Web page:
Children on the autism spectrum are socially delayed and therefore, they do not understand that this is not necessarily the most acceptable form of play. They do not understand that other children are not able to understand the scripted play that they engage in. They do not understand that other children use their imaginations and when they play Power Rangers, those children pretend they have on the costumes. They pretend they are fighting against the bad guys and use their hands as the fire blowing missiles.
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Being on the Autism Spectrum usually includes not showing social or emotional reciprocity. This can be identified by a child who prefers to be alone, does not participate in social games, and uses other individuals as tools in their play. In other words, these kids do not necessarily play with others and when they do, the other children are there only because they serve a purpose in the play taking place.
It’s not that I don’t play well with others…Others don’t know how to play by my rules.
In our family, we have often joked that D is the teacher. He plays school, but he makes the worksheets and he teaches with repetition. “Spike, 100+100=200. Spike, 100+100=200. Spike, what is 100+100?” Spike of course (if she knows what’s good for her) replies with “200, D.”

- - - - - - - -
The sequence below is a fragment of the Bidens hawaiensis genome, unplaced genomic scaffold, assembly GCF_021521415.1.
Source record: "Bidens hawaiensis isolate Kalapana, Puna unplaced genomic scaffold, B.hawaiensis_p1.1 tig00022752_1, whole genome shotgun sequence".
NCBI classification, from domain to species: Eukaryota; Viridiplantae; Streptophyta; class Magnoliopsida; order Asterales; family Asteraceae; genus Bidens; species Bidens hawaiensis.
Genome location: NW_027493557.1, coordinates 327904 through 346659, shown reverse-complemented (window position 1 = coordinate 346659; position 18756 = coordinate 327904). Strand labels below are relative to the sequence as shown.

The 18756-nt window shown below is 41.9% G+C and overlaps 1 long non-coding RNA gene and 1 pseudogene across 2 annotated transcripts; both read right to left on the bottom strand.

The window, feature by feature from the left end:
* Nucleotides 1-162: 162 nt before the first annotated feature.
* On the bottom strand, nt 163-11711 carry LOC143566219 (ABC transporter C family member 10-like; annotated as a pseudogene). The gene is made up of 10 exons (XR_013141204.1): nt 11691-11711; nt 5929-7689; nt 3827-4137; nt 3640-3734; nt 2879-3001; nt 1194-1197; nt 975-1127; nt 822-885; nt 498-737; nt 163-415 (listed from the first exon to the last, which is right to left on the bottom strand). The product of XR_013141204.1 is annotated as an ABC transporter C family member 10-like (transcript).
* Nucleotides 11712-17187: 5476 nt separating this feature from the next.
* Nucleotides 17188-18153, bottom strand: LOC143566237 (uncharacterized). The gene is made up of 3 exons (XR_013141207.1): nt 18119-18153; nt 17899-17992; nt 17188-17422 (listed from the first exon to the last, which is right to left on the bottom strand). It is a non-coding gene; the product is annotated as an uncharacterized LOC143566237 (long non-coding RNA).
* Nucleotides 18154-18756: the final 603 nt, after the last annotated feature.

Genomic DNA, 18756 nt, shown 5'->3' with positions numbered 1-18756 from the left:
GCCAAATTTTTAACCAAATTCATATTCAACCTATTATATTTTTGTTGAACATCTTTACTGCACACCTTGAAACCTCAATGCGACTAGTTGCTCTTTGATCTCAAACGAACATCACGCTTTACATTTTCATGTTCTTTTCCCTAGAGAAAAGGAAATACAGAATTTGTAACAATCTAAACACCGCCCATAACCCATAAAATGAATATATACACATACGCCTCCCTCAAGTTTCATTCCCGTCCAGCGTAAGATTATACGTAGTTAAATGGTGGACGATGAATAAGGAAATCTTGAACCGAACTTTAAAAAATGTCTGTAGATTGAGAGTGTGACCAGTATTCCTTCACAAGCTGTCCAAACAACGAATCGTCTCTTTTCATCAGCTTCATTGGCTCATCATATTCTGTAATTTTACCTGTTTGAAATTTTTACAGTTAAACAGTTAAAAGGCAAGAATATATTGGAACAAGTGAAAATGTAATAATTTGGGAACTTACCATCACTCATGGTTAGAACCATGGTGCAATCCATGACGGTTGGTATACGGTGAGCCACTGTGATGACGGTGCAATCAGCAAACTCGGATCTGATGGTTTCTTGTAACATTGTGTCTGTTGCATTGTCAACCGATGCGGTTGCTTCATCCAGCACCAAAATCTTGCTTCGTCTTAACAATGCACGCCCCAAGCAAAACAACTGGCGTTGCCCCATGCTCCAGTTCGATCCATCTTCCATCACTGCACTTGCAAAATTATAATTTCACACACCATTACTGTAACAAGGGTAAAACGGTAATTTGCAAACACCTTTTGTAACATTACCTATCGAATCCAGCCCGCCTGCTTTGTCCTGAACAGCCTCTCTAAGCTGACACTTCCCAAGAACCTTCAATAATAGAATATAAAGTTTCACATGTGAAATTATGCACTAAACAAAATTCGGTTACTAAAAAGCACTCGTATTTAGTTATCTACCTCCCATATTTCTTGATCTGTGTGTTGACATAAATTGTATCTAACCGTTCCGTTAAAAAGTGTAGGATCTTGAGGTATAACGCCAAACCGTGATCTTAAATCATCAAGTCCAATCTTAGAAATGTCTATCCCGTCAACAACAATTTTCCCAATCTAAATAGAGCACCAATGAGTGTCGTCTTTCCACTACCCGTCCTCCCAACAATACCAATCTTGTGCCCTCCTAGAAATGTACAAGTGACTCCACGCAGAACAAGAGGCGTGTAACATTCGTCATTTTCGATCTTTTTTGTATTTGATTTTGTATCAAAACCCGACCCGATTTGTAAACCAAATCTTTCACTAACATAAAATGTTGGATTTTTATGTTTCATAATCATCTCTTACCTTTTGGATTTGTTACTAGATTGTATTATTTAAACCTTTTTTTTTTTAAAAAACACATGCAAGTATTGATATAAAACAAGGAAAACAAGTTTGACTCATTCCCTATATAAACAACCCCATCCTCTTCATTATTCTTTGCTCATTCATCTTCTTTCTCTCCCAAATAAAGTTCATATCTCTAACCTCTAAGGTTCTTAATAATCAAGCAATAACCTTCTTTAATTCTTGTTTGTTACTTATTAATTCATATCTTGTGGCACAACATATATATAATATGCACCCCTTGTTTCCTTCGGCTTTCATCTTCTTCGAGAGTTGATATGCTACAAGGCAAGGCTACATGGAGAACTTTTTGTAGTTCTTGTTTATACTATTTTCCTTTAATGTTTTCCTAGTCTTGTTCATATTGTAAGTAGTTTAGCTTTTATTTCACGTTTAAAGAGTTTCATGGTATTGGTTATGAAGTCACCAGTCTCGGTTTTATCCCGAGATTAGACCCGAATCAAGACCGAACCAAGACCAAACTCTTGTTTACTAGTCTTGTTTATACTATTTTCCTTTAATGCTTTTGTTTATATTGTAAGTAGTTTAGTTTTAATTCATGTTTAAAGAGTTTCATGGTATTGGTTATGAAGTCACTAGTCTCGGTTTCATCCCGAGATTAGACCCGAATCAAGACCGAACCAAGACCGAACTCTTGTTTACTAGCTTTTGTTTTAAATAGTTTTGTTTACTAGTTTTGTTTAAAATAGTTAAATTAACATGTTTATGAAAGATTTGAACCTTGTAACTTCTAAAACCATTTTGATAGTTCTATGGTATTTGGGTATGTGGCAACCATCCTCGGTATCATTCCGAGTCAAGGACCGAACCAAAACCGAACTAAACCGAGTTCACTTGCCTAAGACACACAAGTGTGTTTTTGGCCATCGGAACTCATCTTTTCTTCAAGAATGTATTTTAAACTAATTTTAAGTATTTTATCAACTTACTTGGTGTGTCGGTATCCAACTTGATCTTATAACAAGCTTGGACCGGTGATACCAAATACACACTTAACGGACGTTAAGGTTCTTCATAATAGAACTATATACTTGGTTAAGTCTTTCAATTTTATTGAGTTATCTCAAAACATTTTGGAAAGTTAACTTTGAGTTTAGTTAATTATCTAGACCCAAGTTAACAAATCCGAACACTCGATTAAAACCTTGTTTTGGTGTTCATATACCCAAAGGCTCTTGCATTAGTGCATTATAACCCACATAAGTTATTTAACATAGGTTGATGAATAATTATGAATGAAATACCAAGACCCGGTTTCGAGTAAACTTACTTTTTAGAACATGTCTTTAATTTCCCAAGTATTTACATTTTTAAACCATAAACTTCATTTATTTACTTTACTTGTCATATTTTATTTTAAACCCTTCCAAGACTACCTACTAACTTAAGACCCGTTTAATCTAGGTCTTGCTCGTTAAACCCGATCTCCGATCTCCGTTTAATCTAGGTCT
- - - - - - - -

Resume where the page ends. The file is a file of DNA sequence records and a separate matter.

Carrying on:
We have joked that he has written movie scripts for them, or has memorized the scripts to certain movies and has taught the girls. “Spike, when I say, ‘blah blah’, you say ‘pop pop.'” And, after hearing it (repetition, remember?) umpteen times, she learns to say “pop pop”.
All play time with D is very scripted. He studies a scene in a movie, he learns every word, every move, and then it becomes a part of his life. He teaches the parts to one or both girls and
expects them to demands that they play exactly as he has taught them.
He thinks, most of the time, that he is playing very nicely with them. He has little understanding of being too rough. He has almost no understanding that they can play something without being in full costume. He believes that if they are playing Power Rangers, they must be in full Power Rangers costume. The same is true for Star Wars, Doodlebops, High School Musical, or anything else they play.
In addition, D does not understand that the girls, or other children he plays with in the neighborhood, at the park, etc., are doing their best. He does not understand that these children simply cannot remember every sword move or words. They simply cannot do the back flips, back handsprings, and cartwheels the way D can. They are not intentionally trying to ruin the playtime, but in D’s mind they are doing it just to provoke him. His little brain just cannot get past the fact that they are doing their best, just not what he expects of them.
Playtime, though very much necessary for development, is often one of the most stressful times for children on the Autism Spectrum. Depending on others to play by the rules that are in their heads, though they are not able to verbalize them, can cause panic and social awkwardness.